It’s funny how I sometimes feel the ‘wrong’ thing i.e. not what I think most people would say I should be feeling.  I don’t know if this is due to depression or autism (or both or neither).  After hearing about my new job, I was initially excited and nervous, which is understandable.  But then a while later I was in shock: numb and a bit nauseous, with slight tremor.  Later I felt on the brink of tears, for the second time today (the first was while sitting waiting for my job interview).  I’m fairly sure they weren’t the happy sort of tears (although that has confused me in the past, I suspect like a lot of people with autism and/or alexithymia), but I’m not sure why I felt sad.

Like a lot of autistic people, I get upset by changes of plan.  I had planned to go to my interview today, come home, have lunch and watch Sherlock to unwind, then tackle some emails and chores.  Except that I found out about getting the job at lunchtime, which I didn’t expect (I thought I would have to wait until tomorrow or even Friday) and so my afternoon has been disrupted by conversations with family and friends in person, on the phone and via text and WhatsApp message, so that it was long past 6.00pm before I did anything else and I only managed a fraction of what I wanted to do.  It’s understandable, but the autistic part of me is frustrated and upset and threatening to catastrophise it into a huge disaster.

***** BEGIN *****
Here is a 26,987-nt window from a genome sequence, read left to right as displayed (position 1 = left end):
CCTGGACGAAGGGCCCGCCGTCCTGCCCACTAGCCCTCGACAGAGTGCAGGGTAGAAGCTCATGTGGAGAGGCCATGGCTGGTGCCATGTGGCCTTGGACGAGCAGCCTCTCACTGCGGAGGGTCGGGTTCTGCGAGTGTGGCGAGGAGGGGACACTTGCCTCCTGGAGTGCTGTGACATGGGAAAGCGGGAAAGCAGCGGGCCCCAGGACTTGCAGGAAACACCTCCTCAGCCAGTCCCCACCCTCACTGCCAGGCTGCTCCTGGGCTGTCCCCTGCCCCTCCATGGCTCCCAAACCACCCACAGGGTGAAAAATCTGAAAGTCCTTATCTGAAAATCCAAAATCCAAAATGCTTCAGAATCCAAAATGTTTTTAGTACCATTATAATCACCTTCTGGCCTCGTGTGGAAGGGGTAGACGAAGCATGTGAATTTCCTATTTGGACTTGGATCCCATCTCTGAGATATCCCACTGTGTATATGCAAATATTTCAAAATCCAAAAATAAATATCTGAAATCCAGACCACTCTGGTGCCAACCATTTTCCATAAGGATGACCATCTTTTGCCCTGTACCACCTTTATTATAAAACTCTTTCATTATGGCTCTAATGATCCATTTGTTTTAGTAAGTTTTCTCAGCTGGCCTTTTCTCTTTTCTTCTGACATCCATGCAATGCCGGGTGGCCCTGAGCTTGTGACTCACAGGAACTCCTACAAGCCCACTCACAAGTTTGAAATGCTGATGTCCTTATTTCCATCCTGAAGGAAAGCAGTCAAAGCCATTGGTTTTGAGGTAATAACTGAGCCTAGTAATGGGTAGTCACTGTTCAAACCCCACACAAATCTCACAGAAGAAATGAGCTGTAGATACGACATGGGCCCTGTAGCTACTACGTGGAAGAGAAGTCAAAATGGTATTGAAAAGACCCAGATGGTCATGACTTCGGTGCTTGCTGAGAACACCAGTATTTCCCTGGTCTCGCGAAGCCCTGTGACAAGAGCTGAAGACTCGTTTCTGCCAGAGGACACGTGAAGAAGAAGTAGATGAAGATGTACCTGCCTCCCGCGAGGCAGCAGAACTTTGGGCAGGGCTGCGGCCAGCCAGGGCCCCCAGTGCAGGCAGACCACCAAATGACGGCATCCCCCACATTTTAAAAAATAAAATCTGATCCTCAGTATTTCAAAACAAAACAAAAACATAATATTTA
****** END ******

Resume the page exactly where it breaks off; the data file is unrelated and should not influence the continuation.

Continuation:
***

I’m not sure how coherent the rest of this post is, so please bear with me.  I’m writing about emotions that I don’t fully understand or even experience clearly, trying to understand them…

One day I need to look carefully at how I react to fiction, particularly DVDs and books.  I think I discussed it a bit with my therapist when I was in psychodynamic therapy.  I know I mentioned here recently that I see books and DVDs as friends; I suspect I’m not the only autistic person who finds fictional characters easier to understand than real people.  Fictional characters are more likely to have their motivation and thoughts spelt out by narrators (whether first or third person) and one can always go back a line or rewind a few minutes and replay an action or conversation until you can understand it.